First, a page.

1. Article 5(3) of Regulation (EC) No 261/2004 […] must be interpreted as meaning that the discovery of a hidden design defect in the engine of an aircraft intended to operate a flight falls within the concept of ‘extraordinary circumstances’ within the meaning of that provision, even if the engine manufacturer had informed the air carrier of the existence of such a defect several months before the flight in question.

2. Article 5(3) of Regulation No 261/2004 must be interpreted as meaning that an air carrier may, in the context of ‘all [the] appropriate measures’ which it must take to prevent the occurrence and consequences of an ‘extraordinary circumstance’ within the meaning of that provision, such as the discovery of a hidden design defect in the engine of one of its aircraft, to take a preventive measure consisting in keeping a reserve fleet of aircraft on standby, provided that that measure is technically and economically feasible in the light of the airline’s capacities at the time in question“.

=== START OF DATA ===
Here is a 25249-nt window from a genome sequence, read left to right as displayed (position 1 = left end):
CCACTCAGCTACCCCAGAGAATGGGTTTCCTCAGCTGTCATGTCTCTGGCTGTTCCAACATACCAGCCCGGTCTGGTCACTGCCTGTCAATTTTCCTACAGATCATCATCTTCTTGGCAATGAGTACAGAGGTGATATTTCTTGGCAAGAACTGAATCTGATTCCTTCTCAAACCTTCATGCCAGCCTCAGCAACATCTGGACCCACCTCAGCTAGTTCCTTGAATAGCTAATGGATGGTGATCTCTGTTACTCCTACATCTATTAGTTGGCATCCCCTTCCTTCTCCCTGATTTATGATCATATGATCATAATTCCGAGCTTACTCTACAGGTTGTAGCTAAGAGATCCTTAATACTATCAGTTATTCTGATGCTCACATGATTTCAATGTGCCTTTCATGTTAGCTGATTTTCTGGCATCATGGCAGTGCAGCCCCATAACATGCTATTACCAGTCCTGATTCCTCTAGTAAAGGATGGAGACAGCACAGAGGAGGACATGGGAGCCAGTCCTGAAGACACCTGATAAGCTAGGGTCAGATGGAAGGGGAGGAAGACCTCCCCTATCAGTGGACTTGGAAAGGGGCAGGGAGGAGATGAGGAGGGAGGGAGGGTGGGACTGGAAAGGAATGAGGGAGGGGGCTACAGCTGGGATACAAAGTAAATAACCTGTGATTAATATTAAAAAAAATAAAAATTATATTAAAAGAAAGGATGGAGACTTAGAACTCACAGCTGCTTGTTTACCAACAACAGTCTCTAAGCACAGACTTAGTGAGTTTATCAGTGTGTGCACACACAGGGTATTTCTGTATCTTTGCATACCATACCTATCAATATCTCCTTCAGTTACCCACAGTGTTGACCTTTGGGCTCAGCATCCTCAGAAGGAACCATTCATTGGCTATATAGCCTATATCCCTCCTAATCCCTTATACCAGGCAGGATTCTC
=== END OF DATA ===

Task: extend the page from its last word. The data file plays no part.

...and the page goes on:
These cases concern the definition of extraordinary circumstances which exempt an airline from the obligation to pay compensation under Regulation (EC) No 261/2004 establishing common rules on compensation and assistance to passengers in the event of denied boarding and of cancellation or long delay of flights.

To be exempt from paying compensation, the air carrier must prove:

  • An exceptional circumstance, i.e.

    • an event which is not part of the carrier’s normal activity
    • and is beyond the effective control of the carrier;

  • the impossibility of taking adequate measures to contain this event.

It is almost universally accepted in European case law that a technical problem does not constitute an exceptional extenuating circumstance. This fear, which corresponds to the principle that exceptions to the principle that passengers are entitled to compensation must be interpreted narrowly (ECJ, 22 December 2008, Wallentin-Hermann, C-549/07, §17), led airlines to refrain from bearing the costs of defence in cases involving possible hidden design defects. Instead, national courts invited them to take legal action against the manufacturer at a later date, without harming passengers. Because the costs for airlines were too high, few intervened in this way.

A closer analysis of past European case law shows that this widespread view is a simplification.

The ECJ had previously ruled: